“Credit to him for saying that and coming out and really backing that up with a performance. I mean, he’s a great fighter. He has probably had the tournament of his life and match of his life against Roger. He made me run and he made me earn my match today, earn my win.”

Djokovic didn’t mention Nick Kyrgios, then, and the second half of his post-match press conference soon turned to his opponent in the semifinals, Kei Nishikori, winner of Wednesday’s five-set undercard over Marin Cilic.

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“In a day or two time, I will be yesterday’s news,” Millman said. “There’s going to be a champion of this tournament and they should be the story.”

True. And not only will there be a winner, but the game will also return to obsessing over its transcendent greats, its Federers and Serenas and Rafas et al, as well as the cadre of younger players like Alexander Zverev, Frances Tiafoe and Denis Shapavalov–not to mention Grigor “Baby Federer” Dimitrov–who seem gifted enough to replace them. A player like Millman, with a past–both recent and long–marked by injury and challenger stops and a career 0-10 record against top-10 players before Federer, seems destined to fade into the background, his notch-below skills and sheer professionalism no match for, say, the ever-disappointing puzzle of Kyrgios.  

Indeed, before sending Millman off to get lumped, forever, with one-hit giant killers like George Bastl and Lukas Rosol, it’s important to consider just why his upset resonated Down Under–and why the crowd so roared for him near the end of the first set, when Millman battled and scrambled and even grinned as he pushed Djokovic to his limit. This was the same tournament, remember, when the sport’s talent-lust took one of its most unseemly turns, when Kyrgios was so uncompetitive during his second-round match in New York that the chair umpire abandoned his seat to beg him to play harder.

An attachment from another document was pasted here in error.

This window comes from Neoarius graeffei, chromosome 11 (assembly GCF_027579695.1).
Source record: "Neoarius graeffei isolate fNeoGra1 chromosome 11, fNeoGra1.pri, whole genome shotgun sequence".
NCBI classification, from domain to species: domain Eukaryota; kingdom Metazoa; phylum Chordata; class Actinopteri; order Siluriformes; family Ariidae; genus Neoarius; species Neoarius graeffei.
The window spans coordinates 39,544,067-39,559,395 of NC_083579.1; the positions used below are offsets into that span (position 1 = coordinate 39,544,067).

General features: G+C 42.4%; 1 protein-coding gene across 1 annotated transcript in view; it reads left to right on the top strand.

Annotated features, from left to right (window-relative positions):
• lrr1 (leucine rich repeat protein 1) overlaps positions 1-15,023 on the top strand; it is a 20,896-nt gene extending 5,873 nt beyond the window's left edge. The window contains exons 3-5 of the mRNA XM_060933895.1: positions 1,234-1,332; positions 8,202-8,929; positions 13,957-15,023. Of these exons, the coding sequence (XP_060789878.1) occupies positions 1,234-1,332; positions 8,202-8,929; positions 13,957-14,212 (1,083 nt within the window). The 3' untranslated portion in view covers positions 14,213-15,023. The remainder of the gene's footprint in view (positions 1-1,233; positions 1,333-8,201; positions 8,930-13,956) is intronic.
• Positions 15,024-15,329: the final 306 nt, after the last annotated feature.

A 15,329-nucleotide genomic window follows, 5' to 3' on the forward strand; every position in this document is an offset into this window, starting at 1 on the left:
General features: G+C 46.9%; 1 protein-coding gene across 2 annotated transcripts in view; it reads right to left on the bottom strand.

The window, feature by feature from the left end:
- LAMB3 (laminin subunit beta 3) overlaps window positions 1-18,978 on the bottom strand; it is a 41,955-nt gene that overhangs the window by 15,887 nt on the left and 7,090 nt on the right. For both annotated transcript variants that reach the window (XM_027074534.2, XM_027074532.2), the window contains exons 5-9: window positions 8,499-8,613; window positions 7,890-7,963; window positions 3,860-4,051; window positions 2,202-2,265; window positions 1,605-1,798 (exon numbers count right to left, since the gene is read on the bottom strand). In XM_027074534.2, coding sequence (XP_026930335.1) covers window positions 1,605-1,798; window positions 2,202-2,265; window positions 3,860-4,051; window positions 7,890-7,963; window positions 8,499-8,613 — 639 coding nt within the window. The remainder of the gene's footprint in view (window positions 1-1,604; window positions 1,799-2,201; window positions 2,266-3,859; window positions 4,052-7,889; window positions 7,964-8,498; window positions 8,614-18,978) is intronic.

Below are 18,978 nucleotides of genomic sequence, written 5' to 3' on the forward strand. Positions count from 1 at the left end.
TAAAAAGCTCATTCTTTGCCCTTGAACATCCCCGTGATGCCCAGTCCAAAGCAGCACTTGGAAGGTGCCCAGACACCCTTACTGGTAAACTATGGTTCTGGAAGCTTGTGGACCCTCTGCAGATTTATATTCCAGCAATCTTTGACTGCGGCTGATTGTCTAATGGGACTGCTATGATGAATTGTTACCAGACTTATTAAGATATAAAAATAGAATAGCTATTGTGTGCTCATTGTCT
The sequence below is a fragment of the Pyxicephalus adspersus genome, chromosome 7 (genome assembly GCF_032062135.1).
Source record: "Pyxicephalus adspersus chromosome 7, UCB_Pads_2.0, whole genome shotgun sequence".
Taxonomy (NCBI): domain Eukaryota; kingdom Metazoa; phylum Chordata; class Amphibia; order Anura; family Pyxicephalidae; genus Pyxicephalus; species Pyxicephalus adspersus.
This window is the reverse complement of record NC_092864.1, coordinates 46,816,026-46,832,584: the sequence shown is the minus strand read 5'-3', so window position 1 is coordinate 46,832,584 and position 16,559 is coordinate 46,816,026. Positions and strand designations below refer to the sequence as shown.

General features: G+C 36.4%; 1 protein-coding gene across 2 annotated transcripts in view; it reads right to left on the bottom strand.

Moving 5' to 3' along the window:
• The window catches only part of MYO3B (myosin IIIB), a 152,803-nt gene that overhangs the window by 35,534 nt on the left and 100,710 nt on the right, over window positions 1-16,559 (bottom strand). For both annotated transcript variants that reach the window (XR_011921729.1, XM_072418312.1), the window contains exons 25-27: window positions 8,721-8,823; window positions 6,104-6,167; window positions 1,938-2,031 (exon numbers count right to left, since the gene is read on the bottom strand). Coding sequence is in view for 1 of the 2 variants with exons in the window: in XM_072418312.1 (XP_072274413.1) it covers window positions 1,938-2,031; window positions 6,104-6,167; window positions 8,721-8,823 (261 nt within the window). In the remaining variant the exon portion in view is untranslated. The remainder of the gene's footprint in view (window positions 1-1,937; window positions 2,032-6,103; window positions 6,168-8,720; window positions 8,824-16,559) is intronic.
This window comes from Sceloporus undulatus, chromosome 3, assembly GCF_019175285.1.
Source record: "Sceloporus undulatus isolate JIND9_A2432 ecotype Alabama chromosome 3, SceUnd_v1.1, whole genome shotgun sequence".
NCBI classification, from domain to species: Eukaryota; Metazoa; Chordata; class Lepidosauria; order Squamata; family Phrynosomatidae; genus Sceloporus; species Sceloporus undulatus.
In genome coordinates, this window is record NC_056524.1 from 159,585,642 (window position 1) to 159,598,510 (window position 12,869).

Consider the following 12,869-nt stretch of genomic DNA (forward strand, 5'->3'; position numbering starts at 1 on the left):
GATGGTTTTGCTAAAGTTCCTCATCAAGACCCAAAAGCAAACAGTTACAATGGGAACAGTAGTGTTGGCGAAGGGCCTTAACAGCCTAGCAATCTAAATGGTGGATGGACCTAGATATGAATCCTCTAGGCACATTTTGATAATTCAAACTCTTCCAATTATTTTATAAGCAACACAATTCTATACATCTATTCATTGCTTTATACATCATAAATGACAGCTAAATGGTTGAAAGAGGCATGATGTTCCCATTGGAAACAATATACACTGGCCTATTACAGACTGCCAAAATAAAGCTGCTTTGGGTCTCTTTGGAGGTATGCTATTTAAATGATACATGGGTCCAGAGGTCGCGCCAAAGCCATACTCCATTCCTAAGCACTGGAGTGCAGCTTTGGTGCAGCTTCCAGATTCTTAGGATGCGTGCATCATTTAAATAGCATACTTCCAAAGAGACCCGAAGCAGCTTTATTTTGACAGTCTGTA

"I want to help you,” Mohamed Lahyani was heard telling Kyrgios, 23, during a changeover after Millman’s compatriot seemed–yet again–to be tanking. "I've seen your matches: you're great for tennis. … I know this is not you."

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No one would ever say that to Millman. Though it seems absurd to say this about one of the elite tennis players on the planet, he is not only not considered a genius on the order of Federer or extraordinarily gifted like Kyrgios; Millman is barely called talented at all. In tennis-speak, the hands or feel or mind of a “talent” are spoken of–by coaches, peers and former greats–with awe. Millman, on the other hand, is a plugger, a grinder, and though the highest order of such–Ivan Lendl, Jim Courier, Michael Chang–can compile Hall of Fame credentials, no one has ever described their respective games as a “creative” or a “religious experience.”